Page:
Magnetic Stripes is an audio-visual performance that highlights the potential of algorithmic generation, finding a middle ground between human performance and machine creation. This is achieved through multiple stochastic algorithms controlling various aspects of a performance, with curated specific states created by the artist. By giving control over some aspects of the performance to algorithmic generation, space is made for the artist to have clarity and focus on other musical elements. Magnetic Stripes simultaneously shows the subtlety of human performance and its effect on the experience, and the raw efficiency of machine generation. The generative elements of Magnetic Stripes are made obvious through musical and visual choices, yet are subtle in their control of the performance. All sound, visuals and controls are made with Cycling74’s Max 8 software.
Three probability-based algorithms have been designed for their distinctive effect on the respective musical elements they control. The algorithms are stochastic, but have been created with a rules-based mentality. They are a set of rules that manipulate percentage chances of upcoming musical choices that are inspired by the compositional work of John Cage and Brian Eno. They ensure no certainty in the performance, but possible controlled curves for the artist to react to.
The performance is a powerful, generative drone exploration. Eight channels of audio fuse together to create subtle ambience and moving sonic sweeps, in this contemplative 10-minute experience. They are six channels of simply affected wave table oscillators, and two noise generators. The resulting serene sound draws inspiration from musicians such as Todd Anderson-Kunert, Hobo Cubes and Ryoji Ikeda. The tones wash over the audience through their simplicity and medium movement. The changes in texture create moving sections and crescendos. Four of the oscillator drones (two triangle waves, one sawtooth and a square wave), feature algorithms that control their pitch, timbre and rhythm changes.
A permutation probability algorithm generates pitch through curated percentages of likelihood. The proceeding notes are based on the preceding choices. For the square and sawtooth oscillators, this is a list of eight potential frequencies each, that are generated by the preceding three choices (starting with a random selection). The pitch choices are across a wide register for depth and variety. The two triangle oscillators have four potential choices, based on the preceding four selections (starting with a random selection). These frequencies are at the lower middle range to create a sense of warm undercurrents. The probability percentage lists are individually curated by the artist. The movement between them and the choices are generated by the machine. All of these drones have a second set multiplier that can be individually volume controlled by the artist, creating a possible thicker texture and harmony when necessary.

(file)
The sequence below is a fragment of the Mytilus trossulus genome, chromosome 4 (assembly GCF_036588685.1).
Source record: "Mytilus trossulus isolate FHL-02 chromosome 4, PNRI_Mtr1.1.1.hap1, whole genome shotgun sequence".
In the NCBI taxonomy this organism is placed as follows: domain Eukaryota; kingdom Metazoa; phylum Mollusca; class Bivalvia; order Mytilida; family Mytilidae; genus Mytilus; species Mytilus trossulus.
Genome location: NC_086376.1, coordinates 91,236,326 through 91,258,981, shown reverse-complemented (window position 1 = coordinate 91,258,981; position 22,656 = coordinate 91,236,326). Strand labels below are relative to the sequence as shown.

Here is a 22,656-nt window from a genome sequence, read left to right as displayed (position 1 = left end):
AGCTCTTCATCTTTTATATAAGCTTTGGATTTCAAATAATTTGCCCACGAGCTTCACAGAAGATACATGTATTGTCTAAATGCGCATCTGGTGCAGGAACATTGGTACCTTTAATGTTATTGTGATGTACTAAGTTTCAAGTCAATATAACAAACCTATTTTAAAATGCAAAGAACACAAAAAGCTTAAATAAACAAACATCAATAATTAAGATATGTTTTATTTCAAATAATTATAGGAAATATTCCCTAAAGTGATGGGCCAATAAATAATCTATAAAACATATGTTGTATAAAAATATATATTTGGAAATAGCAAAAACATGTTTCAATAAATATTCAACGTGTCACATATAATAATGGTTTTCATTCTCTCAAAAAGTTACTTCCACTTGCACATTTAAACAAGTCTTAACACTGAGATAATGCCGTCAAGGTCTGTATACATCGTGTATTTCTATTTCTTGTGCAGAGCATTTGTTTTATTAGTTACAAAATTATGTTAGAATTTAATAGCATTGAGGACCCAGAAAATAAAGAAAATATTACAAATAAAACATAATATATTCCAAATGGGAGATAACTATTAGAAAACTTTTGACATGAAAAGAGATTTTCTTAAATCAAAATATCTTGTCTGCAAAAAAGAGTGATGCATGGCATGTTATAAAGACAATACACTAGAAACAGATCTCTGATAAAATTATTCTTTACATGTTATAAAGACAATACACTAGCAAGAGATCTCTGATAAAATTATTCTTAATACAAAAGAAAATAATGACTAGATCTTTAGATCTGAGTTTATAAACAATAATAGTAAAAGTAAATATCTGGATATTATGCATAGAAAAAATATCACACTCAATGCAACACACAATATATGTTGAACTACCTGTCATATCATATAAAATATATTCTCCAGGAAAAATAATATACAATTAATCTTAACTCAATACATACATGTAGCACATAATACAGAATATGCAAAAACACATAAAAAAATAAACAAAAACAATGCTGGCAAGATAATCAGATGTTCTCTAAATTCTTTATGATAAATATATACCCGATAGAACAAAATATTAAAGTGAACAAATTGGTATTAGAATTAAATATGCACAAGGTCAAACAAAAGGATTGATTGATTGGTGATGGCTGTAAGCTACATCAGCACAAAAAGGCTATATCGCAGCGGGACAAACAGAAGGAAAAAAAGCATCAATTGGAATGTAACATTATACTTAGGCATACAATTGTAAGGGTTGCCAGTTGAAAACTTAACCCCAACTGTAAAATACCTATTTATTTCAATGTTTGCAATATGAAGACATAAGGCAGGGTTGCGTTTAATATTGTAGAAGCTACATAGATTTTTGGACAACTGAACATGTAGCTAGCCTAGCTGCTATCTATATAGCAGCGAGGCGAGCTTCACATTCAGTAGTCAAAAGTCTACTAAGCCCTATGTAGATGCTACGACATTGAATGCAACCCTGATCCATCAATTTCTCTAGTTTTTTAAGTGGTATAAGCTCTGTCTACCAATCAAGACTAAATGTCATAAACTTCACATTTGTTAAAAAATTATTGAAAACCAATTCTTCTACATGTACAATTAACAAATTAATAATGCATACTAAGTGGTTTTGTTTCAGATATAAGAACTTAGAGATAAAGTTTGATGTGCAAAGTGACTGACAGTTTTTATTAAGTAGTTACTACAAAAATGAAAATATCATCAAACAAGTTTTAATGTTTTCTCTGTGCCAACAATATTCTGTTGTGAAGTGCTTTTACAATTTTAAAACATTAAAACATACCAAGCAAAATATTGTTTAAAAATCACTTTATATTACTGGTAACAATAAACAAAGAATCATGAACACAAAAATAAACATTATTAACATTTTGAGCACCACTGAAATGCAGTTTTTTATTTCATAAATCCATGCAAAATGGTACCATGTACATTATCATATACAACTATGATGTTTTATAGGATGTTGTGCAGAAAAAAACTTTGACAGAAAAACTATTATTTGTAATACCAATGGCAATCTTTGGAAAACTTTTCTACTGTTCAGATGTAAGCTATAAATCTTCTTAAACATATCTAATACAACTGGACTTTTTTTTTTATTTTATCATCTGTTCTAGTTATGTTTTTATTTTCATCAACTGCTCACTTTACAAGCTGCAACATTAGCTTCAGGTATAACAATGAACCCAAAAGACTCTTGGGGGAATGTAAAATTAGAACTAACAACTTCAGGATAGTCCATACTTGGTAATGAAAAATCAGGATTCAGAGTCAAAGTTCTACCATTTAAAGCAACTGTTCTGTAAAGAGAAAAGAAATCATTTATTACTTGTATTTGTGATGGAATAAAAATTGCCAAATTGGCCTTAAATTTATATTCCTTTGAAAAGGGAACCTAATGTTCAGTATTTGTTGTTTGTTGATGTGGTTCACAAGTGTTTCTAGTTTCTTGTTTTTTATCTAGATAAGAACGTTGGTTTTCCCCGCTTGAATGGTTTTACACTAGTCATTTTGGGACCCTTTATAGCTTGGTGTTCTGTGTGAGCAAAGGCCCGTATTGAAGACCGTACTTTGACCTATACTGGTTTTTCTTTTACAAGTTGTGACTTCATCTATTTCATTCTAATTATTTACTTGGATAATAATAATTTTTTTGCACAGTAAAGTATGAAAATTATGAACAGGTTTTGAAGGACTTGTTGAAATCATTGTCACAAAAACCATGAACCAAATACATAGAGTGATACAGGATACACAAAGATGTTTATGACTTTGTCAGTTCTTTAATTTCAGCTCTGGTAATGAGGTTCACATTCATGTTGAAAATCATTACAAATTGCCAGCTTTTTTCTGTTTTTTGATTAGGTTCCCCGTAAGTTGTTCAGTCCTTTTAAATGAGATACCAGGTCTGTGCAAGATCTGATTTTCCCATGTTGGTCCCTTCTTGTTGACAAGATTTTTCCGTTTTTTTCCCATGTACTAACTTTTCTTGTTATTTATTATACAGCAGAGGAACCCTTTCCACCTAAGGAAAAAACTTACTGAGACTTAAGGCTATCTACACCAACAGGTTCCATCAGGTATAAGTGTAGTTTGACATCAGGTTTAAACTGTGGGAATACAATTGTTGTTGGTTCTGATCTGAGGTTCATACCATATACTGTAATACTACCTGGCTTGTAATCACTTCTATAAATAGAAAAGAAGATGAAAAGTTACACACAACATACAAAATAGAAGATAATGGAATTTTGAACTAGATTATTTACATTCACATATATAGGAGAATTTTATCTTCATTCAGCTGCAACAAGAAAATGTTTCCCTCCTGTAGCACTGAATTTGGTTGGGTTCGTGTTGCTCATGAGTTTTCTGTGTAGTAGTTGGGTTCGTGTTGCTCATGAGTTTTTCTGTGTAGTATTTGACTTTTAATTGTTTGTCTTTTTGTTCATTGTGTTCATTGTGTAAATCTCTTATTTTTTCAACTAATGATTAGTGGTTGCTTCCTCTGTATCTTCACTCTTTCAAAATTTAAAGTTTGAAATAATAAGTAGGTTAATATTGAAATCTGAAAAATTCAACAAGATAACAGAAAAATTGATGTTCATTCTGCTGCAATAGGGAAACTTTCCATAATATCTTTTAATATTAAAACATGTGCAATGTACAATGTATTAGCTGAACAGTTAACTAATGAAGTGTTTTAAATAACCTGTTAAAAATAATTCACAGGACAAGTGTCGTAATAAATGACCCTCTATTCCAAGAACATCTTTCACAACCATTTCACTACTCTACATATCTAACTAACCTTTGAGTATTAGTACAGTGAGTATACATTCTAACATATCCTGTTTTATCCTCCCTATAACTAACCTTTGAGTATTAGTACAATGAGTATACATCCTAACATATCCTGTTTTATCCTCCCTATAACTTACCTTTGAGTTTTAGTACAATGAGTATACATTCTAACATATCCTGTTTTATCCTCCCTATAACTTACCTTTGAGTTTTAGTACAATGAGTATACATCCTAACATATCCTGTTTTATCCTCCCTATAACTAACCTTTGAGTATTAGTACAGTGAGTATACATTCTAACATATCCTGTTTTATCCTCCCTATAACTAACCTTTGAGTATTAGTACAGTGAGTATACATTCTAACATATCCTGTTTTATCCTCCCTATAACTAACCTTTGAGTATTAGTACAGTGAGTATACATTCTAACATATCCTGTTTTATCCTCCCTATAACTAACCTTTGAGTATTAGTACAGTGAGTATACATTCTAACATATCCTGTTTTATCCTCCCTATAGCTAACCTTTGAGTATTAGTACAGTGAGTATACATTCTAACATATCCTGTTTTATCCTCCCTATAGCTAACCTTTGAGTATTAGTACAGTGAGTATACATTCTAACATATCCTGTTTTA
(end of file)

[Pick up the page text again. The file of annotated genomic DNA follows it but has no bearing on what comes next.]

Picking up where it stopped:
The timbre of each generative oscillator is manipulated by an algorithm that prioritises selections based on how often they were made prior. The more a choice is made, the more likely it comes up in the future. Each drone has four potential shifts in the partials of the sound, that all start with equal chance of occurring, but the probabilities move and change, as the performance progresses (as with anything chance-based). This produces a sense of consistency over smaller blocks of time in the work, that the performer reacts to. The result is a feedback loop between performer and machine, that is different every time.